MILAN — To sum up Marcelo Burlon’s career is no easy feat.
One could arguably say he’s done it all, from helping his mother clean a small hotel and working as a barman, to venturing into nightlife public relations, DJ gigs and, briefly, go-go dancing.
That was even before he jumpstarted his Marcelo Burlon County of Milan brand in 2012 and formed an alliance with Davide De Giglio and Claudio Antonioli in 2017 to establish the Milan-based New Guards Group, which was sold to Farfetch two years later.
“The thing started in 2012 as a one-off project, to tell our story through a bunch of T-shirts that the guys attending my DJ sets all over the world could wear. I sensed that there was an urgency to feel like belonging to something,” Burlon told WWD.
The “thing” gained steam sooner rather than later and the T-shirt project rapidly evolved into a full-fledged fashion brand, with nods to crafts and Burlon’s Argentinean roots, which he has reinterpreted through a techno-folk lens. (He was born in the Patagonia region, specifically in El Bolsón, surrounded by a hippie community.)
In 2014, Pitti Uomo named Marcelo Burlon County of Milan its winter edition’s guest designer, cementing the designer’s reputation within the fashion system and the men’s arena.
Even so, the journey was not always smooth.
“I think that when I launched the brand, I was a bit ‘annoying’ to the industry,” Burlon admitted. His uncharacteristic approach to fashion storytelling bothered some, so much so that at one point, he recalled, Milan’s central neighborhood, Porta Venezia, was covered in posters bearing his portrait and some vulgar comments.
The fashion pack had, and still has, fond memories of Burlon’s after parties during Milan Fashion Week, often held at low-lit industrial venues and packed with cool kids, some not even caring about fashion per se. As a PR person, he had learned how to make an impact: He masterminded several hyped events, including a Versace party with Prince and the launch of a Gucci fragrance.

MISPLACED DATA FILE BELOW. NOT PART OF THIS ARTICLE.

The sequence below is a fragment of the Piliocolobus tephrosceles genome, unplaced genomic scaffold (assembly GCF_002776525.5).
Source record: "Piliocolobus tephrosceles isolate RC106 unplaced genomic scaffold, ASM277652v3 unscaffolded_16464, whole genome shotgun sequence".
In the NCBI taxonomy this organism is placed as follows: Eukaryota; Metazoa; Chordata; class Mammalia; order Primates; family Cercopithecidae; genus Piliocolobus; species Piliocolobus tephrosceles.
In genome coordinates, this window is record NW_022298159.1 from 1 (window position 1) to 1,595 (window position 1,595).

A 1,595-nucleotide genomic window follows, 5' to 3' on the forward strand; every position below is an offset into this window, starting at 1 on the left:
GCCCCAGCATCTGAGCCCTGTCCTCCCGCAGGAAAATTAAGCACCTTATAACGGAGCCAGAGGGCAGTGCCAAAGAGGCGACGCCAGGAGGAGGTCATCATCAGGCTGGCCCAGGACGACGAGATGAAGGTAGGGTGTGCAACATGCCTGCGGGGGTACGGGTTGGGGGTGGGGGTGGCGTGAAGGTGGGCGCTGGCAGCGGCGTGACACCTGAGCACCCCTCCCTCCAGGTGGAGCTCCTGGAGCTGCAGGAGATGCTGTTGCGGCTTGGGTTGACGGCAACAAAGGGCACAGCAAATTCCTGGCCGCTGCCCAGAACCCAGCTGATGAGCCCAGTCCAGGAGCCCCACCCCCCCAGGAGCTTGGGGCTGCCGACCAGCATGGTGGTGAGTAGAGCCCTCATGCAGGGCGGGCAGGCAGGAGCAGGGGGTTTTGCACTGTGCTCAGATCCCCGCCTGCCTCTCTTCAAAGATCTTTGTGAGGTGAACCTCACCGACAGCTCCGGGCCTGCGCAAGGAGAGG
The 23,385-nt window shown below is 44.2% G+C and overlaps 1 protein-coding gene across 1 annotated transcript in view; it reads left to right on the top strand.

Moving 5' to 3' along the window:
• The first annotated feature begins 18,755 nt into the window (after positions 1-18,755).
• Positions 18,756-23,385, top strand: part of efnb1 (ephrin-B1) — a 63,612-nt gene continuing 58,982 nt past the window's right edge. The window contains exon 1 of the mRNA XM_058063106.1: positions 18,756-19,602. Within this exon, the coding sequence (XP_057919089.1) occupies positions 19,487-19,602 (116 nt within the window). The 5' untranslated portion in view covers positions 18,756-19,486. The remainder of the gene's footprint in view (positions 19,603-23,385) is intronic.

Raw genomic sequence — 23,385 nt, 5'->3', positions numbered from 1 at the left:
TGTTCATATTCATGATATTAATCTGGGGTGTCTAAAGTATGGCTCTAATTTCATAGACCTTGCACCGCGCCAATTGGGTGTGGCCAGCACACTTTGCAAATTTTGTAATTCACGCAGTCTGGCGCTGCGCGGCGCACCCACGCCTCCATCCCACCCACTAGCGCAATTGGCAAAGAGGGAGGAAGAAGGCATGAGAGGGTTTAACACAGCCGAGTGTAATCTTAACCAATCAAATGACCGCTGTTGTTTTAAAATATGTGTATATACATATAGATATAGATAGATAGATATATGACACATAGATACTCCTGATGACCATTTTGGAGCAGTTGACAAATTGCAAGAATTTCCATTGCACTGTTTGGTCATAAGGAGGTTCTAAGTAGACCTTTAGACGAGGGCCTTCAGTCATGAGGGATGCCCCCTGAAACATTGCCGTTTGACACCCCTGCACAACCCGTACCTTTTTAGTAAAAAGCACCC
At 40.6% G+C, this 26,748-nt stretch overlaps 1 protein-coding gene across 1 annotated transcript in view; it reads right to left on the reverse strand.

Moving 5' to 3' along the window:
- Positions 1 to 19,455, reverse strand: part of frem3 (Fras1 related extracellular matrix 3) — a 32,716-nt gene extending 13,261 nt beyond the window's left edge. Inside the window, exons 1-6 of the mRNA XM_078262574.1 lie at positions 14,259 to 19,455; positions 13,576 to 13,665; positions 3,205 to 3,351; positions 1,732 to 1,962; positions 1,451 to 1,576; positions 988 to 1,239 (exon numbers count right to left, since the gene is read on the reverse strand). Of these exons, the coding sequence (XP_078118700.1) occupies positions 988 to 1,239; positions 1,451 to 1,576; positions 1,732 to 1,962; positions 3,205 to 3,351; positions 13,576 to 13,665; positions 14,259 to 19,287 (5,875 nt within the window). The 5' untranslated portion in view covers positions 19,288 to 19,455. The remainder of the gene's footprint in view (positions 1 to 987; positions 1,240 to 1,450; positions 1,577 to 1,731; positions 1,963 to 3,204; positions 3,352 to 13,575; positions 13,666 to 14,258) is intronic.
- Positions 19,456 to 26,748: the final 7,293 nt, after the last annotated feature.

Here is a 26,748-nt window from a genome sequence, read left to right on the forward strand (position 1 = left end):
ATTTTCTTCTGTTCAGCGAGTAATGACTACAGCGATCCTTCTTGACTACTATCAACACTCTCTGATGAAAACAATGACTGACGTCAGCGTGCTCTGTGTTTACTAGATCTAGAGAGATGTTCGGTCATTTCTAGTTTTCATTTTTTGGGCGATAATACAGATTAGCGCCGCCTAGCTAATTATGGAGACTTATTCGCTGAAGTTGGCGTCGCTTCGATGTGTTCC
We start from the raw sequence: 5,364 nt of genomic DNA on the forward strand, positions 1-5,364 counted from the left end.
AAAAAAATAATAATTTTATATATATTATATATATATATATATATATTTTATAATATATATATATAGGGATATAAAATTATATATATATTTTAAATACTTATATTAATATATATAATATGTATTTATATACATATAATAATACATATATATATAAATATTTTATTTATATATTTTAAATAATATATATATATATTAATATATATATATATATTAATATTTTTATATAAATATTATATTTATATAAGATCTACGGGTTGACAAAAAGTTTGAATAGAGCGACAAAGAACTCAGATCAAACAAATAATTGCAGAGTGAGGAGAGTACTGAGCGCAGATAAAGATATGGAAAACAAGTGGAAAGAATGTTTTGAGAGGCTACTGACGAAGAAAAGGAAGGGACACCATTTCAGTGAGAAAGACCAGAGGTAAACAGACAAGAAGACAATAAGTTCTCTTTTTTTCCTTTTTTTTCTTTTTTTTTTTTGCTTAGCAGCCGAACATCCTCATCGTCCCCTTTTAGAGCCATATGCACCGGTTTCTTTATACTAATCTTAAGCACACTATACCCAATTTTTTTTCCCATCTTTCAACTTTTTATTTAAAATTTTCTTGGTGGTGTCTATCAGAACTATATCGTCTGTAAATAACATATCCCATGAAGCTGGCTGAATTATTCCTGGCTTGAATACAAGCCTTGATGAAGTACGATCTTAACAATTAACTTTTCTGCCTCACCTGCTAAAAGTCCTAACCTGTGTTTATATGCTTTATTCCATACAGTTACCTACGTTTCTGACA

“My brand’s strength was having my creations sported by a real crew,” Burlon said. “It suddenly became a hit and social media certainly played a role, I was among the first to embrace them and advertise my PR and DJ gigs on A Small World, Myspace and Facebook, which back then was in its early stages,” the creative explained.
“The fashion establishment didn’t really understand what I was doing, or my marketing strategies, but I think in the end I was right — everybody embraced the digital world,” he added.
“I’ve always fought for independence and followed my own journey. This is how it works,” he said bluntly.
Now marking his brand’s 10th anniversary, Burlon was supposed to host a three-day, community-facing, open-to-all festival, but plans changed slightly and he’s instead orchestrating a show on Saturday at the Velodromo Vigorelli, featuring a giant satellite in the middle of the track field and a cast of 50 friends of the house.
“It’s going to have a terrific cast of friends from all over the world and different backgrounds. These 10 years bear my name but in fact they were made up by the people who supported me throughout,” Burlon said.
Giving back is part of his vocabulary. In 2021, he set up his own foundation to help disadvantaged people and marginalized communities, for example, making a donation to Tuscany-based Casa Marcella, a house for trans people, and most recently helping to offer a shelter to Ukrainian refugees in Milan.
The show will be followed — no surprise — by an after party at the Magazzini Generali nightclub, where his career in PR started in 1998.
Fashion-wise, the spring collection is, in Burlon’s vocabulary, a balance of craft and street, folk inflections and street edge, with denim, embroideries, nylon and psychedelia all thrown into the mix.
The anniversary celebrations will also be marked by several collaborations to drop through the end of the year, but he stayed mum on details.
Now living between Ibiza — where his house surrounded by olive trees is an art alcove featuring artworks from Keith Haring, Damien Hirst and Stefan Brüggemann, among others — and his native Patagonia, Burlon is always on the hunt for the next youth-quake.
“Every 10 years, there’s new music, new drugs, and one must listen and see them to stay up to date,” Burlon said.
In 2000, he was part of the street scene in Italy, wearing Supreme long before it was catapulted to global fame, and befriending industry heavyweights such as the late Virgil Abloh and Palm Angels’ Francesco Ragazzi. “We’ve always broken the rules and stood out effortlessly,” he said.
For all his achievements, including a Rizzoli book published last year, one dream remains unfulfilled: to open a Milan store, which he said is in the pipeline for later in the year.
“It’s going to be my Milan home,” he said.